Electric Generators: Disaster Preparedness or Preparing a Disaster?

Reposted from i.e., the Center for Energy and Environment's Innovation Exchange blog -- http://mncee.org/Innovation-Exchange/ie/

 

Some energy efficiency improvements can create safety concerns, so our quality assurance staff keep up to date on proper ventilation and combustion safety. Normally, we focus on potential problems with the residential appliances our programs promote, but the following statistics caught our eye:

According to a U.S. Consumer Product Safety Commission (CPSC) report, engine driven tools (including electric generators) cause more non-fire CO deaths annually than gas furnaces, water heaters, and ovens combined. In fact, since 2005, there have been over 72% more CO deaths from engine driven tools (EDTs) than from heating systems.

As we take steps to prepare our homes for power outages, are we actually making our houses less safe during disasters?


Increasingly extreme weather correlates with growth in generator sales

Typically, electric generators are used in the home during power outages. The following CPSC chart shows the growing impact of electric generator usage on CO deaths in the U.S:

deaths-(1).png

The blue line in the graph shows that generator-caused deaths increased by about ten times from 1999 to 2005. Notice that the surge of deaths in 2005 occurred during the year of Hurricane Katrina. One article noted that more electric generators were sold during the 2005 hurricane season than the previous four seasons combined. Similarly, this past fall after the devastation of Hurricane Sandy, portable and standby electric generator sales also surged. But are homeowners using these generators properly?


The following CPSC graph shows the number of fatalities that are associated to generators used during power outages:

bar-chart.png

Their report notes that from 1999 to 2011, 84% of non-fire, CO poisoning deaths were associated with an EDT at fixed-structure residences such as single-family homes, apartments, townhouses and mobile homes. Of the EDT-associated fatalities reported from 1999 to 2011, 79% were solely associated with electric generators. According to an article by NIST, a generator can produce a hundred times more CO than is exhausted from a car. As more and more homeowners purchase generators, it is imperative that they understand the dangers and risks.

Educational efforts and opportunities

A few groups have created consumer resources on the proper installation and use of electric generators. NIST has produced a short video on the subject:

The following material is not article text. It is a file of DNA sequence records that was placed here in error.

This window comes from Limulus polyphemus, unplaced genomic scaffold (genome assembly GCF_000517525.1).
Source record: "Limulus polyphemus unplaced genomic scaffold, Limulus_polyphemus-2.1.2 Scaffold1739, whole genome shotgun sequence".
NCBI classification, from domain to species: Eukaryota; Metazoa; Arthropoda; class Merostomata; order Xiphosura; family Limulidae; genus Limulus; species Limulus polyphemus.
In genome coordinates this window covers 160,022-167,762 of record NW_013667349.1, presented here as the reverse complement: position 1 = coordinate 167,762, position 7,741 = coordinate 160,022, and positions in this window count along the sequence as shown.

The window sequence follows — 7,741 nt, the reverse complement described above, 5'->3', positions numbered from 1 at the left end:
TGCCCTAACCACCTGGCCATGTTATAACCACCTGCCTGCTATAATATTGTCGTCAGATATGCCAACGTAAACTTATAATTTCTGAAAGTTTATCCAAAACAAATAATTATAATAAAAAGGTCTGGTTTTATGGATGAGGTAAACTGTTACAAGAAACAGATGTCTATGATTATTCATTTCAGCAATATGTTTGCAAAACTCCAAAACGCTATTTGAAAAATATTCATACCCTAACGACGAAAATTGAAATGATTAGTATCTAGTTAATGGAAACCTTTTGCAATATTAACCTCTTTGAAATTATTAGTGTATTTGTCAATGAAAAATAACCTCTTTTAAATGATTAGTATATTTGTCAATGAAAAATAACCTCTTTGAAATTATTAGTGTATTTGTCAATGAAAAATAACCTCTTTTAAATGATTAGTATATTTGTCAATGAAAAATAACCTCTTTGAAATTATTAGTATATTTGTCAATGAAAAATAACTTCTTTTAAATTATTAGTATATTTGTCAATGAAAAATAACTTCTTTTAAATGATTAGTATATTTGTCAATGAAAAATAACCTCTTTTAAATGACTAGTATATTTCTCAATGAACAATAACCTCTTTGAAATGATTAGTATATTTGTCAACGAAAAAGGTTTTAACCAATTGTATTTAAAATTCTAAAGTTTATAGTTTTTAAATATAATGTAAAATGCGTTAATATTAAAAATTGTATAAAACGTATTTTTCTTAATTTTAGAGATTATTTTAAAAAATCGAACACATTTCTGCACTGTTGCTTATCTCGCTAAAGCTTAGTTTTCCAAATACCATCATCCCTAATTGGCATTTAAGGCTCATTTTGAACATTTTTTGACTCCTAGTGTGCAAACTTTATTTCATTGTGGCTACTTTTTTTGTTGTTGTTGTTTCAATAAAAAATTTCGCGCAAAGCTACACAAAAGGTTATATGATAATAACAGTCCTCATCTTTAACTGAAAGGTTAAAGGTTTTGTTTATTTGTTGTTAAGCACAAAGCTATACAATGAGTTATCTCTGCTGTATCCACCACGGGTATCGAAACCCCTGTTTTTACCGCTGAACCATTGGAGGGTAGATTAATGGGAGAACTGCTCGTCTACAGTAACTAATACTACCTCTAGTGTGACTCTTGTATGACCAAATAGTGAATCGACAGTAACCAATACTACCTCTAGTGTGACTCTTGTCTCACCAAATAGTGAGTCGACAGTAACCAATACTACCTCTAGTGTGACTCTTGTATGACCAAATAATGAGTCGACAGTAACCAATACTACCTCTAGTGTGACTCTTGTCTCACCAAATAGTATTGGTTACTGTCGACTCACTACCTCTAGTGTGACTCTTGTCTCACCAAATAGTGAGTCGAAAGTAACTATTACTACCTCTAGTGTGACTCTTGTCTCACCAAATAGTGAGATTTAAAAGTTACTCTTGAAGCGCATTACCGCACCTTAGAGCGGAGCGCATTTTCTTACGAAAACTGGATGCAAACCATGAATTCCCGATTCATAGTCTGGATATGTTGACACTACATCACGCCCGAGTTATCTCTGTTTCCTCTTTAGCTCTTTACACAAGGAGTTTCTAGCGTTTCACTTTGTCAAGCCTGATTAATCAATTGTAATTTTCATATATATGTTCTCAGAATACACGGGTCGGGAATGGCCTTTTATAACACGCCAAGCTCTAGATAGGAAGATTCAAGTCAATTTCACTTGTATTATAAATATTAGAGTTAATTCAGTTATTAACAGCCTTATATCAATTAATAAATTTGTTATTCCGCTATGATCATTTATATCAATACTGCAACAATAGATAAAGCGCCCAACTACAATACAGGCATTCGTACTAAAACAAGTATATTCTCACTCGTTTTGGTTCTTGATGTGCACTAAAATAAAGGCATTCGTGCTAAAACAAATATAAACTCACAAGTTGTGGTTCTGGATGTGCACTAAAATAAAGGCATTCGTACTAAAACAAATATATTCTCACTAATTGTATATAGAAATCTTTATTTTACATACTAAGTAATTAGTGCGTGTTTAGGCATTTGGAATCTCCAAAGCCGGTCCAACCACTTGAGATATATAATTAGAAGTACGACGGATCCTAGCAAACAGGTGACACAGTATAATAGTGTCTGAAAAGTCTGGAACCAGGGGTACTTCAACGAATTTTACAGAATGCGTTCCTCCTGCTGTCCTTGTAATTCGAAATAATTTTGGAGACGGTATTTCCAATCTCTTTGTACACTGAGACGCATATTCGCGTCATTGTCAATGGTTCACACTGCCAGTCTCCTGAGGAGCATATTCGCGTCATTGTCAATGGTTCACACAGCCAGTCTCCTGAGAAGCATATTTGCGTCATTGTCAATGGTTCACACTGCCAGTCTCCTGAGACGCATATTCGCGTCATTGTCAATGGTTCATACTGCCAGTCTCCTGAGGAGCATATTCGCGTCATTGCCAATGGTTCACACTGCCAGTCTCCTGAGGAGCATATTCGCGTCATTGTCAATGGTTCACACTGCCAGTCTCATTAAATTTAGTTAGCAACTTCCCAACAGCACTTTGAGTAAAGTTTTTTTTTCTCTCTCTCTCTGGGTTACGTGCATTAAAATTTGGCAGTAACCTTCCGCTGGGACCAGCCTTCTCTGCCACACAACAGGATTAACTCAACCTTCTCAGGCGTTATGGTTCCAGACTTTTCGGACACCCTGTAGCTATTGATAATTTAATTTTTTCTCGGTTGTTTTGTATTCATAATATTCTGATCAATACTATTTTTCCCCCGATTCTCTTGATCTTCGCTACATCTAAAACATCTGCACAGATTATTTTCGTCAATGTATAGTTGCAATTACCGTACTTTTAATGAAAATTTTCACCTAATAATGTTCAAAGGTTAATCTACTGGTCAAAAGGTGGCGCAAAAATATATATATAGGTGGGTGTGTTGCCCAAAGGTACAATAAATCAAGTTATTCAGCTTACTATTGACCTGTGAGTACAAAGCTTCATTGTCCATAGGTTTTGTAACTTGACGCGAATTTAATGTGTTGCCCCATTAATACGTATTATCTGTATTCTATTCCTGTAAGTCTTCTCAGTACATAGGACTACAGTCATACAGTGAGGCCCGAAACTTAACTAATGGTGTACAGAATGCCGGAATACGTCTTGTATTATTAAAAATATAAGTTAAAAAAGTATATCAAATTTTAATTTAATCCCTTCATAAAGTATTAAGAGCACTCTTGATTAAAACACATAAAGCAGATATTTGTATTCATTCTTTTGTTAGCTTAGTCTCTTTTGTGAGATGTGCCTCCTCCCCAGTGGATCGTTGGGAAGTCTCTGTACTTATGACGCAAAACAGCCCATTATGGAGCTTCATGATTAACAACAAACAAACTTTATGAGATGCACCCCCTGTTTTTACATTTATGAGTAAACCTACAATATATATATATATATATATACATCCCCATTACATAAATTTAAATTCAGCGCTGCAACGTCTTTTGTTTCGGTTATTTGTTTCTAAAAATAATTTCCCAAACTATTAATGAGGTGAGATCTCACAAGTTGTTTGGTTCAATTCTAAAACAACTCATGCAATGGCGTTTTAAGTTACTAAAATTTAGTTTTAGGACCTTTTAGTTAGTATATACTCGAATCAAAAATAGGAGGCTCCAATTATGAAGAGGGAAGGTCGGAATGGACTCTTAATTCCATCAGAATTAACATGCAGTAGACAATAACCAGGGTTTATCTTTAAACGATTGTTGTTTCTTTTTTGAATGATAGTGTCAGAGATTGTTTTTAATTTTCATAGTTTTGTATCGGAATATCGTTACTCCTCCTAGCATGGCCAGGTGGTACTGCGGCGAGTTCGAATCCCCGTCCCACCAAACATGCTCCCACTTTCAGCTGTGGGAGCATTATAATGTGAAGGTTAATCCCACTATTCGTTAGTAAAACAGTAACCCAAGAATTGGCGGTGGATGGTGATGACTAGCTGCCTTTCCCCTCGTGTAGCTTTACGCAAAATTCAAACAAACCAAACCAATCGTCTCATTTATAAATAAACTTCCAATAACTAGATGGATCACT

and CDC has published the fact sheet Preventing Carbon Monoxide Poisoning After an Emergency. The key takeaways are:

  • do not operate a generator inside the enclosed space,
  • place it outdoors, more than 20 feet away from the living space,
  • hire a professional electrician to install it properly, and
  • make sure your house has a battery operated or battery backed-up CO detector.

The increased frequency and heightened severity of weather crises has raised public consciousness about impacts of global climate change. And the increase in generator sales suggests that a segment of the public anticipates prolonged power outages. This concern is fostering a movement of disaster preparedness and what might be coined as an era of the Mad Max Economy.

As public concern about energy security increases, program providers have an opportunity to demonstrate the role of efficiency in energy independence. It may not be far-fetched to think that this trend could fuel the adoption of energy efficient retrofits and net zero homes. Food for thought.

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Comment by Adam Gloss on April 1, 2013 at 4:06pm

This is a great piece, and the accompanying video was excellent. We often talk about the risks of fire and gas storage with portables, as well as the problems with incorrect hook-up to appliances and lack of grounding, but never really had the information on CO poisoning. Thank you!

Comment by Dennis Heidner on April 1, 2013 at 11:47am

In addition to the immediate risk of CO,  the less obvious risk include the storage of the generator with 5 gallons of gas in its tank, perhaps additional gasoline cans for spares.  Lots of flammable materials in the garage, sometimes near a hot water heater or furnace.   Even then they are not running,  they can be one of the best sources of VOC -- for those that like the fresh smell of gasoline and engine exhaust.

One of the steps for use that many generator operators forget to follow - is grounding!.  It is too easy to pull the generator out into the driveway, start it up and run the cords back into the house - sometimes even back feeding the electric panel.  The instructions ALMOST ALWAYS remind the user to drive an earth ground and ensure the generator is grounded.   That is quite hard to do on a concrete drive way.

Anyone know of the deaths attributed to electrical shock from generators?

Or fires related to storage of gasoline in the garage?

I had a generator - and got rid of it for just the reasons described in the blog, plus the worries about storing it in a garage.  A  better solution is the outdoor permanently installed generators - that are well vented, away from combustibles.....

 

Comment by Tom DelConte on March 27, 2013 at 5:38am

And when you consider the overall pollution impact of generators, they are a definite no-no. Please submit to the main magazine.

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